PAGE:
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Hori Redesigned Its Joy-Con Controllers to Look More Like Nintendo's

The new Split Pad Fit will be a welcome upgrade for handheld Switch gamers.

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How do you play the Nintendo Switch? Perpetually docked and connected to a TV like a home console, or more frequently in handheld mode as you roam the house or take potty breaks (don’t pretend you don’t)? If you’re in that latter group, the new Hori Split Pad Fit should make your handheld experience feel a little more comfy and a little more secure.

Nintendo obviously had to make a few compromises to create the multi-purpose Switch, and if you asked most owners what they dislike most about the console, the first thing they’ll probably mention is the Joy-Cons. They’re fine in a pinch, but are really too small to be used as standalone gamepads (which Nintendo acknowledged when it released the Switch Pro Controller) and they don’t feel like an especially secure way to keep a firm grip on the Switch when using it as a handheld.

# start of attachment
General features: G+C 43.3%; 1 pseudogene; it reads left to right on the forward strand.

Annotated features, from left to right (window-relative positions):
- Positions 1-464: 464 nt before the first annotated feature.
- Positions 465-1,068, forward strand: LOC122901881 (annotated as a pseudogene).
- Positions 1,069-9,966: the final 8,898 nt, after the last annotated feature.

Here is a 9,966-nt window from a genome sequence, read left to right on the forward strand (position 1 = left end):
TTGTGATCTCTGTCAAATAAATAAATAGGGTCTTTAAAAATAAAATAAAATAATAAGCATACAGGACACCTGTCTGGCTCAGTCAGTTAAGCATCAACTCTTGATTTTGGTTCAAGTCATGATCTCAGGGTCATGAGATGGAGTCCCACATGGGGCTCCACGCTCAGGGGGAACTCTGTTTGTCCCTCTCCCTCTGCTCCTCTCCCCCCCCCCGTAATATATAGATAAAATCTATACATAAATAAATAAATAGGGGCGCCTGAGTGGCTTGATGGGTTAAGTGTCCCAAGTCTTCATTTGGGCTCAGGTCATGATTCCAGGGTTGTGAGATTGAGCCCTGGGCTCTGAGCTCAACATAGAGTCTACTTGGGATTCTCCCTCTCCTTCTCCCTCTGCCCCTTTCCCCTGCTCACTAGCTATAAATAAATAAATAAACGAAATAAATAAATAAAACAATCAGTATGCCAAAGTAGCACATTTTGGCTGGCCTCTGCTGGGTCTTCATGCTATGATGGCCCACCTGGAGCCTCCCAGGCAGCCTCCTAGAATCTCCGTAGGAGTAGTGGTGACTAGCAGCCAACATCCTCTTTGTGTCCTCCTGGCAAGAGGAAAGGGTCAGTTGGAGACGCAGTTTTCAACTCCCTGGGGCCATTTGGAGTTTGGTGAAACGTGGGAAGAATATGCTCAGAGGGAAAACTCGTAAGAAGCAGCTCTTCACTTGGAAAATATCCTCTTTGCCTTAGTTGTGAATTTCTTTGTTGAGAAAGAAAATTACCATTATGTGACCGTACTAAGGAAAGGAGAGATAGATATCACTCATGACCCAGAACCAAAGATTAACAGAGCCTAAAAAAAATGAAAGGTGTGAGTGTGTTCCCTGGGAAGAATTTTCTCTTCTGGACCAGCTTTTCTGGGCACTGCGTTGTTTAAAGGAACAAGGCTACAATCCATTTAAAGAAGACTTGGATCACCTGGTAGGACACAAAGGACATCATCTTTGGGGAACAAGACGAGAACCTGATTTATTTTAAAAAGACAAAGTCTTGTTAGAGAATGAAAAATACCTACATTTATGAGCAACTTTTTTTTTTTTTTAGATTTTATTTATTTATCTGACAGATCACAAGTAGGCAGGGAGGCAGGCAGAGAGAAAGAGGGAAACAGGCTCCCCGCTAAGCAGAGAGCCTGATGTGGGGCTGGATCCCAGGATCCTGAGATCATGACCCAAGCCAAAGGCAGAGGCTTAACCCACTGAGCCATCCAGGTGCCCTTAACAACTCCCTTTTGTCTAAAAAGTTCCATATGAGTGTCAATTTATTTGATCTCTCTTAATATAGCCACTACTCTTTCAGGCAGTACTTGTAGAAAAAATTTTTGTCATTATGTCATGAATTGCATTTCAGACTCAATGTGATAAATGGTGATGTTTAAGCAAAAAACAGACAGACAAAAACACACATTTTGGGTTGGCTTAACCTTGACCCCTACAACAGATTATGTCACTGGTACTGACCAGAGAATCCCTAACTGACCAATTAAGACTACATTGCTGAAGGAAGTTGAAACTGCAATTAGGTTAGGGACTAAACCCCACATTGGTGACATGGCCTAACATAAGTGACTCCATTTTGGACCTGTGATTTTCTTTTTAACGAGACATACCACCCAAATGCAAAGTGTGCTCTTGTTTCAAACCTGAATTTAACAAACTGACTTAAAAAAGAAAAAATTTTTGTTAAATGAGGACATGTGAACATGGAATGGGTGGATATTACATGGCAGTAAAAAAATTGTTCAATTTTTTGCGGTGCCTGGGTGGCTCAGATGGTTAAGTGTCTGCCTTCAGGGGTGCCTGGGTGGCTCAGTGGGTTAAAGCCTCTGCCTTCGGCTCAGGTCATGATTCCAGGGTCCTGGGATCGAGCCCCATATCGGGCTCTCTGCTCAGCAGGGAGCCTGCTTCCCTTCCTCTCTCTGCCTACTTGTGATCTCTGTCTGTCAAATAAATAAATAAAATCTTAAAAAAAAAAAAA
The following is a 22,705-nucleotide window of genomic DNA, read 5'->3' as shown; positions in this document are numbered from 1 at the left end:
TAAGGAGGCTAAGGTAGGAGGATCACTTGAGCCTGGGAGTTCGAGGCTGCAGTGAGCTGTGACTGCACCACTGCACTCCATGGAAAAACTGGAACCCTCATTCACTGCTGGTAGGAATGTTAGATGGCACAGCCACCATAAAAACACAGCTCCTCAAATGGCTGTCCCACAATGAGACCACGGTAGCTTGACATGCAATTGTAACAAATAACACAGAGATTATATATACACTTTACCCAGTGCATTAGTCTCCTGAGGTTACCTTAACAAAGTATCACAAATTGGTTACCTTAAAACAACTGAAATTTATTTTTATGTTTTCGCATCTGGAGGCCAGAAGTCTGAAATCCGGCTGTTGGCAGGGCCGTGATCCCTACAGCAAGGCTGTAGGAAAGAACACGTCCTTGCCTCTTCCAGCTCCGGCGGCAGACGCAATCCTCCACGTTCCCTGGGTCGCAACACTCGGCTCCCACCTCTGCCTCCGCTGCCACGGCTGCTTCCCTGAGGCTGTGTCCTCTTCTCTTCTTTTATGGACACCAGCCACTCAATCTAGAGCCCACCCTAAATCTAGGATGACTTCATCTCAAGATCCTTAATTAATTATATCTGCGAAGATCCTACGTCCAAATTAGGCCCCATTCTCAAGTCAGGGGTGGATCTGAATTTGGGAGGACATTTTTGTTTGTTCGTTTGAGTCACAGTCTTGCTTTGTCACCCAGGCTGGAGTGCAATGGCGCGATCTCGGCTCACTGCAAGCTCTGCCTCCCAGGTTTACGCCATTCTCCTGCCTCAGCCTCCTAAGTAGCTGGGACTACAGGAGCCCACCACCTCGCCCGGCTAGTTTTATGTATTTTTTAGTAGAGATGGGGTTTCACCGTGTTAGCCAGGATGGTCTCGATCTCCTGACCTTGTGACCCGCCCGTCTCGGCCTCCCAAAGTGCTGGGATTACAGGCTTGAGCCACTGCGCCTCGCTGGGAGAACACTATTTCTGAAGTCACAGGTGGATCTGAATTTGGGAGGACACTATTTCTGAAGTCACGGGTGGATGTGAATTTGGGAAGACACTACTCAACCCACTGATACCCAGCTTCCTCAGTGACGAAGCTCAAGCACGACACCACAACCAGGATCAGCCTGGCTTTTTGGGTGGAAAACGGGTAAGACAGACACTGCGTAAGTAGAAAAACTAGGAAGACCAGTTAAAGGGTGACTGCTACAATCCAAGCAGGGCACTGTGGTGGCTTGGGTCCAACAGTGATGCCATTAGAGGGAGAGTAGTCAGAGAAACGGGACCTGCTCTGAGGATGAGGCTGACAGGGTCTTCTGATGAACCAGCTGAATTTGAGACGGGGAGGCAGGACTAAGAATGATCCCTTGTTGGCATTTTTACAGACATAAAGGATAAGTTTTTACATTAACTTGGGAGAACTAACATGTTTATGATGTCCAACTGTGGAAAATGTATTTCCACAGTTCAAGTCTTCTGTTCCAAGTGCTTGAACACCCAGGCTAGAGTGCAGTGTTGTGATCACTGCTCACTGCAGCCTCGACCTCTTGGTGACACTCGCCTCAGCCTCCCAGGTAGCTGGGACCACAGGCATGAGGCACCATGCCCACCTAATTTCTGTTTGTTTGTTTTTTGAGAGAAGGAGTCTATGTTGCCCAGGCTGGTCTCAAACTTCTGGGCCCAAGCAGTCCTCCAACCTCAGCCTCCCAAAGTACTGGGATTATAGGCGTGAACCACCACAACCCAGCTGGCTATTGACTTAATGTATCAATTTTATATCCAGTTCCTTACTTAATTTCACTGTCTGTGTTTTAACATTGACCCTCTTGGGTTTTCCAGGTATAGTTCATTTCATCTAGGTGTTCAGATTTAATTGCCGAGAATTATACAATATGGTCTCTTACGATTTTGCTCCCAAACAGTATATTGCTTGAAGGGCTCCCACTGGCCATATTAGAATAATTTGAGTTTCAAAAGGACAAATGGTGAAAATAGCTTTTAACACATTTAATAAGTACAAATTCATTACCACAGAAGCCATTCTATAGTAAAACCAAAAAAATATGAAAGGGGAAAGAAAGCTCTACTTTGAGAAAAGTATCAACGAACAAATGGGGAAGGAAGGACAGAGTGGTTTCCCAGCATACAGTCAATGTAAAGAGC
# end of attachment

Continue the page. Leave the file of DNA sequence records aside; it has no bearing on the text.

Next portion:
Other portable consoles, like Valve’s Steam Deck, feature more pronounced grips on either side, giving players’ hands more to hold on to. It was a design shortcoming that third-party alternatives like the Hori Switch Split Pad Pro solved, putting beefier controllers on either side of the Switch that sacrificed some portability for much improved grip.

グリップコントローラー Fit for Nintendo Switch 商品紹介

Hori went back to the drawing board with this accessory, and the new Split Pad Fit, which will release first in Japan next month and then get a wider rollout afterwards, features a slimmer design that looks more like the official Joy-Cons. Even so, they still retain a thicker body that’s easier to hold.

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One of the reasons the original Hori Split Pad Pro sold for $50 (a pair of Joy-Cons will set you back $80) is that they skipped the rumbling force feedback, the NFC capabilities, and they aren’t even wireless—they only work when attached to the Switch itself. The new Split Pad Fit comes with the same limitations, but does carry over the original’s extra programmable buttons on the back, which can replicate the functionality of any of the face or shoulder buttons, as well as the Turbo buttons, which can automate multiple button presses.